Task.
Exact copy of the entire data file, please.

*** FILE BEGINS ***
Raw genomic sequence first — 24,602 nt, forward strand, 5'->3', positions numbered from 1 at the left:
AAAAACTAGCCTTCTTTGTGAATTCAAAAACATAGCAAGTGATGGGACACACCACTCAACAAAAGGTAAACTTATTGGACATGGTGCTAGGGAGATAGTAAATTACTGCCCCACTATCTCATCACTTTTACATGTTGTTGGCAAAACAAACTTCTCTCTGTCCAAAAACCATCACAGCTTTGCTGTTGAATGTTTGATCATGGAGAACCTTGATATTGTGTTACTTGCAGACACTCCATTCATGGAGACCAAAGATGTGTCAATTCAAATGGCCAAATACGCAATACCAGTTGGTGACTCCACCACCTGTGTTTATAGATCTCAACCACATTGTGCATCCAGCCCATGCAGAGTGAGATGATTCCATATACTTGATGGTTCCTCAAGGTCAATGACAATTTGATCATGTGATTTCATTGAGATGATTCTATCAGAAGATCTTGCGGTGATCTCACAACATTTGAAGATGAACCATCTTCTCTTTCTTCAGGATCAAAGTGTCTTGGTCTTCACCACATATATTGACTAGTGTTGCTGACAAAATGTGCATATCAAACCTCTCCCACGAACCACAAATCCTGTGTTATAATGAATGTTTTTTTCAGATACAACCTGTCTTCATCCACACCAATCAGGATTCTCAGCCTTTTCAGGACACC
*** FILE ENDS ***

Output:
Raw genomic sequence first — 24,602 nt, forward strand, 5'->3', positions numbered from 1 at the left:
AAAAACTAGCCTTCTTTGTGAATTCAAAAACATAGCAAGTGATGGGACACACCACTCAACAAAAGGTAAACTTATTGGACATGGTGCTAGGGAGATAGTAAATTACTGCCCCACTATCTCATCACTTTTACATGTTGTTGGCAAAACAAACTTCTCTCTGTCCAAAAACCATCACAGCTTTGCTGTTGAATGTTTGATCATGGAGAACCTTGATATTGTGTTACTTGCAGACACTCCATTCATGGAGACCAAAGATGTGTCAATTCAAATGGCCAAATACGCAATACCAGTTGGTGACTCCACCACCTGTGTTTATAGATCTCAACCACATTGTGCATCCAGCCCATGCAGAGTGAGATGATTCCATATACTTGATGGTTCCTCAAGGTCAATGACAATTTGATCATGTGATTTCATTGAGATGATTCTATCAGAAGATCTTGCGGTGATCTCACAACATTTGAAGATGAACCATCTTCTCTTTCTTCAGGATCAAAGTGTCTTGGTCTTCACCACATATATTGACTAGTGTTGCTGACAAAATGTGCATATCAAACCTCTCCCACGAACCACAAATCCTGTGTTATAATGAATGTTTTTTTCAGATACAACCTGTCTTCATCCACACCAATCAGGATTCTCAGCCTTTTCAGGACACC